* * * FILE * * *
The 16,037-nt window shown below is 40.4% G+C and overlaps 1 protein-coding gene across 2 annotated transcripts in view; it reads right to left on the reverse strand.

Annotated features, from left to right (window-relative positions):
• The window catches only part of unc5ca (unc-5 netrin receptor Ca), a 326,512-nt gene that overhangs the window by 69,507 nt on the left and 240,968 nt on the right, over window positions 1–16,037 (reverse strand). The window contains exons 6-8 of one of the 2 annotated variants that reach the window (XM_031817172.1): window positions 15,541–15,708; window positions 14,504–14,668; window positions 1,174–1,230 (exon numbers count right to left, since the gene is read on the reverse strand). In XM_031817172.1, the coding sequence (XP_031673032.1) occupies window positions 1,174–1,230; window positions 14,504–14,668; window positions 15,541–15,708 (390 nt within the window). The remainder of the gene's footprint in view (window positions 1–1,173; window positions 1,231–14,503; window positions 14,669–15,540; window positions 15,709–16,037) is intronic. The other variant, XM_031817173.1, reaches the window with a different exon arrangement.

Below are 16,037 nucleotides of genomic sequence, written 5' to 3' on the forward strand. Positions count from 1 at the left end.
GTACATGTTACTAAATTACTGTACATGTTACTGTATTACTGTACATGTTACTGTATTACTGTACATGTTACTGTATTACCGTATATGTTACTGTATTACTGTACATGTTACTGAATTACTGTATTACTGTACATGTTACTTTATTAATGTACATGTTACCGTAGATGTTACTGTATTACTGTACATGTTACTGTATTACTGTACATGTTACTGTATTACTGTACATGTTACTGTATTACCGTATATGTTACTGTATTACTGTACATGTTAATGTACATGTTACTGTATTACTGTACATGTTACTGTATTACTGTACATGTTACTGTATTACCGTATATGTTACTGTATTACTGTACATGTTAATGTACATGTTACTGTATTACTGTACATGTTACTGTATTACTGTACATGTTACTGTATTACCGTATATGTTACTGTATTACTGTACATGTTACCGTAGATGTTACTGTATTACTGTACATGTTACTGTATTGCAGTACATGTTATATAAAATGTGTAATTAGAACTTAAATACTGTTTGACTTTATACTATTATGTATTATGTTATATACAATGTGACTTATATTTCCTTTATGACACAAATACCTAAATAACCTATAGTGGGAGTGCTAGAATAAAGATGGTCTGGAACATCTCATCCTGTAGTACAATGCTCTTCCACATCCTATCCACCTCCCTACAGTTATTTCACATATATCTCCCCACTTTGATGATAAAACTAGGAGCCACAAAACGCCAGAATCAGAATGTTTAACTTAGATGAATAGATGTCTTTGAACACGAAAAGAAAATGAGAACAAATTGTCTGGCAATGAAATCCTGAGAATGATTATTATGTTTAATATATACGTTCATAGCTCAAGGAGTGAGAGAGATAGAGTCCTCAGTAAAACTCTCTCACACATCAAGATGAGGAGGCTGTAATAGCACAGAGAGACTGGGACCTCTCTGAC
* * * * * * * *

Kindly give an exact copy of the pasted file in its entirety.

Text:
The 16,037-nt window shown below is 40.4% G+C and overlaps 1 protein-coding gene across 2 annotated transcripts in view; it reads right to left on the reverse strand.

Annotated features, from left to right (window-relative positions):
• The window catches only part of unc5ca (unc-5 netrin receptor Ca), a 326,512-nt gene that overhangs the window by 69,507 nt on the left and 240,968 nt on the right, over window positions 1–16,037 (reverse strand). The window contains exons 6-8 of one of the 2 annotated variants that reach the window (XM_031817172.1): window positions 15,541–15,708; window positions 14,504–14,668; window positions 1,174–1,230 (exon numbers count right to left, since the gene is read on the reverse strand). In XM_031817172.1, the coding sequence (XP_031673032.1) occupies window positions 1,174–1,230; window positions 14,504–14,668; window positions 15,541–15,708 (390 nt within the window). The remainder of the gene's footprint in view (window positions 1–1,173; window positions 1,231–14,503; window positions 14,669–15,540; window positions 15,709–16,037) is intronic. The other variant, XM_031817173.1, reaches the window with a different exon arrangement.

Below are 16,037 nucleotides of genomic sequence, written 5' to 3' on the forward strand. Positions count from 1 at the left end.
GTACATGTTACTAAATTACTGTACATGTTACTGTATTACTGTACATGTTACTGTATTACTGTACATGTTACTGTATTACCGTATATGTTACTGTATTACTGTACATGTTACTGAATTACTGTATTACTGTACATGTTACTTTATTAATGTACATGTTACCGTAGATGTTACTGTATTACTGTACATGTTACTGTATTACTGTACATGTTACTGTATTACTGTACATGTTACTGTATTACCGTATATGTTACTGTATTACTGTACATGTTAATGTACATGTTACTGTATTACTGTACATGTTACTGTATTACTGTACATGTTACTGTATTACCGTATATGTTACTGTATTACTGTACATGTTAATGTACATGTTACTGTATTACTGTACATGTTACTGTATTACTGTACATGTTACTGTATTACCGTATATGTTACTGTATTACTGTACATGTTACCGTAGATGTTACTGTATTACTGTACATGTTACTGTATTGCAGTACATGTTATATAAAATGTGTAATTAGAACTTAAATACTGTTTGACTTTATACTATTATGTATTATGTTATATACAATGTGACTTATATTTCCTTTATGACACAAATACCTAAATAACCTATAGTGGGAGTGCTAGAATAAAGATGGTCTGGAACATCTCATCCTGTAGTACAATGCTCTTCCACATCCTATCCACCTCCCTACAGTTATTTCACATATATCTCCCCACTTTGATGATAAAACTAGGAGCCACAAAACGCCAGAATCAGAATGTTTAACTTAGATGAATAGATGTCTTTGAACACGAAAAGAAAATGAGAACAAATTGTCTGGCAATGAAATCCTGAGAATGATTATTATGTTTAATATATACGTTCATAGCTCAAGGAGTGAGAGAGATAGAGTCCTCAGTAAAACTCTCTCACACATCAAGATGAGGAGGCTGTAATAGCACAGAGAGACTGGGACCTCTCTGAC